[OUTLOOK]U.S. is casting its eyes on Asia

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[OUTLOOK]U.S. is casting its eyes on Asia

During a 10-day visit across the United States from late last month to early this month, I took a look at recent U.S. policy toward East Asia. I also exchanged views with policy makers and researchers in many fields. I participated in a few meetings with members of Japan’s Diet, or parliament, who were visiting the United States at the same time, when they met Washington’s influential government officials.
When it comes to international issues, Washington officials still pay considerable attention to Iraq and terrorism. But, it was interesting to watch them gradually taking more interest in East Asia. Their biggest concern in this regard is the North Korean nuclear problem.
Though U.S. officials view the six-party talks as the only way to resolve the crisis, there are also indications they see the limitations of past U.S. policy and need for adjustment. They seemed anxious about the standoff in the six-party talks. They have growing doubts over China’s role in the six-party negotiations, too.
The U.S. government says officially that China’s role is important, but those hopes are falling quickly. Thinking that he would display leadership over the North Korean problem, President Hu Jintao of China planned to visit North Korea, but progress is still nonexistent. North Korea is perhaps displaying an attitude that goes against China’s expectations.
Speculation that North Korea may conduct a nuclear test is rising. The United States has publicly worried about the prospect. Against the backdrop of how the United States dealt with Iraq, U.S. President George W. Bush has expressed a strong aversion toward the North Korean regime, arguing from a standpoint of democratic principles. But there seems to be no unified position because U.S. hard-liners and moderates are deeply split.
The North Korea nuclear problem could be submitted to the UN Security Council with the consequence being economic sanctions on North Korea. Support is rising for this option in Japan.
But even if the United States and Japan make a concerted effort to refer the North Korean problem to the Security Council, South Korea and China are likely to object.
The United States is also showing changes in its perception of China’s emergence. At present, there are three general approaches to the issue in the United States. One group argues for an “engagement” policy that puts great importance on cooperative relations with China.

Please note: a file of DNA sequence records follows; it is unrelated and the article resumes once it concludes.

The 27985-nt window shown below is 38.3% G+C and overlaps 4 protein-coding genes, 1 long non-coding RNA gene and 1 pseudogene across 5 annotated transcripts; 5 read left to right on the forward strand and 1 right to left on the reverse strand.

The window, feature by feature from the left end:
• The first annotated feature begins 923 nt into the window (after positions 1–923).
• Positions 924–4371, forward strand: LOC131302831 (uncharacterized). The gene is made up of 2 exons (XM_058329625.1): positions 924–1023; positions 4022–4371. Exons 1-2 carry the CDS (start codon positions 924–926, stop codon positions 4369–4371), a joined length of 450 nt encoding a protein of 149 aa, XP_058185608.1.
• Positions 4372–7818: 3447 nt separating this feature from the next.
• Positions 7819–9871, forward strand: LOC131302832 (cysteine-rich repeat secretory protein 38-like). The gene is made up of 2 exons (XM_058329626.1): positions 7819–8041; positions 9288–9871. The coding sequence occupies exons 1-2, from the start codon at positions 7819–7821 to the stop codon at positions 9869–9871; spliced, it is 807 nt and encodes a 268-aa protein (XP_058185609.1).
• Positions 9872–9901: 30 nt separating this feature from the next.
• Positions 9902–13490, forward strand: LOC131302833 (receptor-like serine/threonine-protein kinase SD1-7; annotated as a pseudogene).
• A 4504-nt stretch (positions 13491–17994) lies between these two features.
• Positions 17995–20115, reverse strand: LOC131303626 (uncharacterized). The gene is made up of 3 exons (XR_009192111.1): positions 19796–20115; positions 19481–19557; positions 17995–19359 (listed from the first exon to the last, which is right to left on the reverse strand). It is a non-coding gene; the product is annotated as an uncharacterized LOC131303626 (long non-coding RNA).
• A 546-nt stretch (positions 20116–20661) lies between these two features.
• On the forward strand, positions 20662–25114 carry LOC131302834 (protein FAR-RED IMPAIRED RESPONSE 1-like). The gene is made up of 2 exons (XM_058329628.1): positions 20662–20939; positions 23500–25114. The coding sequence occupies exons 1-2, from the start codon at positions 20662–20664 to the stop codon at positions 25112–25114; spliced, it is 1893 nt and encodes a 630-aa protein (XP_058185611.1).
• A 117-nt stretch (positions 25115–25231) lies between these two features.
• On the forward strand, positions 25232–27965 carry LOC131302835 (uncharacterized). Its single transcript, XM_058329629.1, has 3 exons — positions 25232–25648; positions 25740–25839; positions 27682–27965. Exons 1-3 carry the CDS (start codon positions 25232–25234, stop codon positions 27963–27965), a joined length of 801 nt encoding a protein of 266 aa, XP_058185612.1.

A second group advocates coordination on the premise of valuing bilateral alliances between the United States and Japan and between South Korea and the United States, a position held so far by the U.S. Department of State.
The third view belongs to neo-conservatives who see the rise of China as a threat.
This last group has recently been gaining more support. Until now, the United States has maintained strategic relations with China because of anti-terrorism efforts and the North Korea nuclear problem, but its awareness of threat has been increased due to China’s rapid growth and uncertainty about the Chinese political system and the country’s future.
Recent improvement in relations between China and Taiwan has temporarily allayed U.S. worry about Taiwan.
These changes have contributed to shifts in U.S. perceptions of East Asia.
Preoccupied with Iraq and terror threats, the United States paid little attention to East Asia, but recently that situation has begun to evolve. Japan and South Korea have enthusiastically advocated forming the East Asian community. But, as Chinese influence grows, there is concern that East Asia might be turning into China’s political stage.
Relations between South Korea and Japan have also been a problem. In other words, if the disputes between the two countries continue, or South Korea-United States ties are damaged by conflict over issues related to North Korea and China, the United States will be in a difficult situation.
In U.S.-Japan relations, there remains the beef issue: Japan banned the import of beef from the United States because a case of mad cow was found. To maintain political relations that are said to be at the peak, the United States has dampened the complaints of American beef exporters. But I feel that if the ban on the beef import continues, U.S. patience could run out.
When the structure of the second Bush administration takes full shape, its characteristics will become even clearer. Nevertheless, it is certain that the United States is turning its attention toward Asia.
I expect the Bush team will more than anything else listen to the voice of Asia, including those of South Korea and Japan.

* The writer is the director of the Center for Area Studies at Keio University, Japan. Translation by the JoongAng Daily staff.


by Ryosei Kokubun

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